In 1939, Father Wenceslas Jiracek was inducted as pastor and, along with assistant, Father Vacek, oversaw the building of the third, and currant, church in 1940 at a cost of $100,000. Architect Cyril Pesek designed the church in the English Gothic design. Most of the statues were donated by societies and parishioners donated stained glass windows. The first mass was offered in the new church on May 5, 1941 to over 1,000 people. The crowd was so large, a public address system had to be used for those who had to sit in the basement. The Knights of St. George formed an honor guard for Archbishop Murray as he circled the church, blessing it. A duplex was bought behind the church and remodeled into the rectory. In 1958, the church was redecorated and included a new altar.
During this time, there were many assistant priests including: Father Vacek in 1939, Father Leander in 1946, Father Ischler in 1948, Father Cepress in 1950, and Father Womback. Father Bastyr came in 1946 for two years as Father Jiracek left due to poor health. In 1947 Father Jiracek returned but was unable to run the parish on his own so Father Richard Skluzacek became the administrator and ran the parish until 1966, with Father Raymond Moorman as an associate. During this time, the kids quickly outgrew the space in the school. A room in the basement of the church and the cold, unheated parish hall were used for two classrooms until 1951. In 1951, the school was remodeled and an addition of four rooms was added. The school had 300 students and was run by seven School Sisters of Notre Dame. A great variety of activities were carried on by the School Sisters including: First Communion classes, May and Forty hour processions, graduations, scapular leagues, music, spelling, athletic, community chest poster contests, paper sales, Sisters picnics, jubilee celebrations, retreats, and workshops. Many priests and sisters were educated at St. Stanislaus as children.
In 1966, Father Jiracek retired and was followed by Father Charles Jirik, and Father Alfred Skluzacek, “Father Al,”in 1967. Father Al was known around the West 7th area for trying to improve the quality of life and help the poor in the neighborhood. Father Ross Bigot was the priest at St. Stanislaus in 1974.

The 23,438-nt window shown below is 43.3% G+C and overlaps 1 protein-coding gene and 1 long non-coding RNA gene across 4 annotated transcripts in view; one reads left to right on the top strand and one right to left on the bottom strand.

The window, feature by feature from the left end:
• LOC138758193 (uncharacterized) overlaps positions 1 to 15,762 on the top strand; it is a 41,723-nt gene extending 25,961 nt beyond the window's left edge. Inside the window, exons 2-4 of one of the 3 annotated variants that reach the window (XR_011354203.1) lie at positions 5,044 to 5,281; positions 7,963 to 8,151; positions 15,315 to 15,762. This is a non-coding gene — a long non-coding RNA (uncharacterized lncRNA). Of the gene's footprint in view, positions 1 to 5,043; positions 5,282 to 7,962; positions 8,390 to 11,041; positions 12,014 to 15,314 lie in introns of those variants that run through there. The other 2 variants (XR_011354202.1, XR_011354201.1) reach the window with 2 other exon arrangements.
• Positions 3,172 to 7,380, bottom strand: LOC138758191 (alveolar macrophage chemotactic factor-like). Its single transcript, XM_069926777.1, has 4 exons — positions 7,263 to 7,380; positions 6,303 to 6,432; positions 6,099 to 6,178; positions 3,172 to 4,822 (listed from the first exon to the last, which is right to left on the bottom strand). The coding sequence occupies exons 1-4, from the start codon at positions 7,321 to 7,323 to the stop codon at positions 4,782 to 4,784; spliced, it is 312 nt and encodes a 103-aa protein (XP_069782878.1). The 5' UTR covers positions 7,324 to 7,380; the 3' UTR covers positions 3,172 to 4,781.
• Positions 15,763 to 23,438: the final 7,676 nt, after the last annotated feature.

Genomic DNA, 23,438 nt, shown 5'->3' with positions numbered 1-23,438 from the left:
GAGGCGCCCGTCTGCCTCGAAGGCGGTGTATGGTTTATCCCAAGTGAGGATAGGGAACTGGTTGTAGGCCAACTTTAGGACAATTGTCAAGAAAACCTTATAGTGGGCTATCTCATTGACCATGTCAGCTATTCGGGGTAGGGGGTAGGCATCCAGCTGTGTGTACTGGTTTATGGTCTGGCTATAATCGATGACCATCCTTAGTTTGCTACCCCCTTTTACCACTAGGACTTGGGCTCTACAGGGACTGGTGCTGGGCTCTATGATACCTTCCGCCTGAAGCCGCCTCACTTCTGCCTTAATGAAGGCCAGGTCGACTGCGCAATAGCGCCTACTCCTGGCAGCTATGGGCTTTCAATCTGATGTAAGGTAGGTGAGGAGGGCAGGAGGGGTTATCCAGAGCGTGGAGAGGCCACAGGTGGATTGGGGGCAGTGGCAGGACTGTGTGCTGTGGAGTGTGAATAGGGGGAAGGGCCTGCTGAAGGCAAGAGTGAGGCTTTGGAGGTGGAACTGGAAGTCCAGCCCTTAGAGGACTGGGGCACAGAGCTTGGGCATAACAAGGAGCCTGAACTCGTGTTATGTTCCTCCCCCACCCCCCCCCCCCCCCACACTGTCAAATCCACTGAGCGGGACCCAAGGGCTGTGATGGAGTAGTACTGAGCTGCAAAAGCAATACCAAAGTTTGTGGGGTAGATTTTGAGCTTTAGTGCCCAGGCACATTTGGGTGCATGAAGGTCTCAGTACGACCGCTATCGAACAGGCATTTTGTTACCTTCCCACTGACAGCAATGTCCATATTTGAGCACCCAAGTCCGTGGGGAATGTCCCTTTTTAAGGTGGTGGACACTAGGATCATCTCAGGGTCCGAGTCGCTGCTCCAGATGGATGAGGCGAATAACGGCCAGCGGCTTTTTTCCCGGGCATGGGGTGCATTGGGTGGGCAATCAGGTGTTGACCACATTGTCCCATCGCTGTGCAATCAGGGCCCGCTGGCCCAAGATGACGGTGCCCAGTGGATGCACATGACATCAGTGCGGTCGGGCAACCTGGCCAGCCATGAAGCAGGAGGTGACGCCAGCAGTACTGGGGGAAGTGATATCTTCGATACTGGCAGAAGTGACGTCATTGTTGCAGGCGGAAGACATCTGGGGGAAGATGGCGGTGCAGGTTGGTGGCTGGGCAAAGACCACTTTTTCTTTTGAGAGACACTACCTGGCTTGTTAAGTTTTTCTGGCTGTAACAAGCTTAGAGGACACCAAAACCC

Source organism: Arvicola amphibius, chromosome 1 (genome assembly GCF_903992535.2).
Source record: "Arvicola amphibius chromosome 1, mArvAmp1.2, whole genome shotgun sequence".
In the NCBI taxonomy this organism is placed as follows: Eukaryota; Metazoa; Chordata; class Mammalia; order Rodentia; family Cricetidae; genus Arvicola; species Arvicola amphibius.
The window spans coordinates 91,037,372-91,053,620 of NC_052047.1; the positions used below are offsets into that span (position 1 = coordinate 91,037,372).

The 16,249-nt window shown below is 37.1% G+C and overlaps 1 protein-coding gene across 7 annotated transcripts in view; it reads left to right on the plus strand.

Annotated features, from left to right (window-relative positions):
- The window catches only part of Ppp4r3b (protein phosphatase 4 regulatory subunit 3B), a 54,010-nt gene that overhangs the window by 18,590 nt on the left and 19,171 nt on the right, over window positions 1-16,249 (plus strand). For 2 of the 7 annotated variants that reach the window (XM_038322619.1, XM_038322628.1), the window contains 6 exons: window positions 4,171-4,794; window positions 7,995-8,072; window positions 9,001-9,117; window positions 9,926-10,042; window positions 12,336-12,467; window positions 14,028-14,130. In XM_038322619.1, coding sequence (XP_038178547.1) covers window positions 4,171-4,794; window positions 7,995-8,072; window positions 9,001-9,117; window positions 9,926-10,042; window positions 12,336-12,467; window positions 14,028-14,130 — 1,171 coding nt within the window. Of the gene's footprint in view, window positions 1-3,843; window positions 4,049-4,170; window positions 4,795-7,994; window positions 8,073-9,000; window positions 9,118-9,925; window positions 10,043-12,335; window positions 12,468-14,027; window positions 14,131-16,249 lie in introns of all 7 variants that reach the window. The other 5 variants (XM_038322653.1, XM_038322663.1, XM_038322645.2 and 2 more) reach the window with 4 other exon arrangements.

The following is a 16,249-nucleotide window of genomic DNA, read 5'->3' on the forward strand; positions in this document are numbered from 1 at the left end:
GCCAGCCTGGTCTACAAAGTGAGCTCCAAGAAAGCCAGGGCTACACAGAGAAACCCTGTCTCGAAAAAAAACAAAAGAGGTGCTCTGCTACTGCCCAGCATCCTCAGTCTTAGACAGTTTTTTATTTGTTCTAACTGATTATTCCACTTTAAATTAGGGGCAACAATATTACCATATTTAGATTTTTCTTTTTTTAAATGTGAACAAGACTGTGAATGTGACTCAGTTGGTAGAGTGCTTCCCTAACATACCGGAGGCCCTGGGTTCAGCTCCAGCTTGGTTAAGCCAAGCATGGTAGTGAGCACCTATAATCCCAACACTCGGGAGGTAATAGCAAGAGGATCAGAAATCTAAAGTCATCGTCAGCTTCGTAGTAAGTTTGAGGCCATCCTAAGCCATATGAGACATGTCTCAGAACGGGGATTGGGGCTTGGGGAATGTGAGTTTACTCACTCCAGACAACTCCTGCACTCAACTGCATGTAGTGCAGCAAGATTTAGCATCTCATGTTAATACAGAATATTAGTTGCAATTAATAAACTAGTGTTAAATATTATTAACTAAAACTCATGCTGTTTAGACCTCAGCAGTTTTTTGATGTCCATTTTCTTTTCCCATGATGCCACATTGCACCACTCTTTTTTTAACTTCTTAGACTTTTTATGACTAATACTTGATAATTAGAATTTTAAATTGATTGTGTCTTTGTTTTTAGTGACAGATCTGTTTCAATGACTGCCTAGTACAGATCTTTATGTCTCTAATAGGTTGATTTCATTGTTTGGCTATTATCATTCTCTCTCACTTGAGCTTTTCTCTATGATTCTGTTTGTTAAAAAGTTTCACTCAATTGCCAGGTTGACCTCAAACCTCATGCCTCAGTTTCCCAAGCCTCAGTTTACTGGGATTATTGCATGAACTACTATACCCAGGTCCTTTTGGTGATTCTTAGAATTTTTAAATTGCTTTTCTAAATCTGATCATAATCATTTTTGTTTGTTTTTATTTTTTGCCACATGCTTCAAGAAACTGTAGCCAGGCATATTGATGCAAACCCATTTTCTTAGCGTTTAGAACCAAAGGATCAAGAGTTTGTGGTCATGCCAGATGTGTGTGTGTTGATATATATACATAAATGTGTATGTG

In 1975, Father John Clay, the first non-Czech priest, took over and remains at the parish today. He ushered in the changes brought about by Vatican II such as English being spoken throughout the mass, and the altar facing the people. In the late 1970’s, the communion rail was removed to open up the sanctuary and the altar was raised to make it more visible to the parishioners. The communion rail was made into a new altar, pulpit and kneeling benches. The baptistery off to the side was made into a reconciliation room and elevator, and the baptismal gate is now found at North High Bridge Park, a few blocks from the church. In 1982, the school was leased out and eventually sold to a Montessori daycare. The congregation is now a mixture of ethnicities and has grown to over 1000 families. The church’s mission today is to be a safe and welcoming parish for all.
Branch House St. Ludmilla, School St. Stanislaus, St. Paul, MN, 1929.
Checking on the Czechs: A History of St. Stanislaus Church, St. Paul, Kris Masek, 1988.
Gateway to a New World: Building Czech and Slovak Communities in a new World. West 7th/Fort Road Federation. 2003.
History of Czechs in America. Dr. Jan Habenicht, 1996, Czechoslovak Genealogical Society International. pp. 277-281.
For Greater Things: The Story of Saint Stanislaus Kostka William T. Kane S.J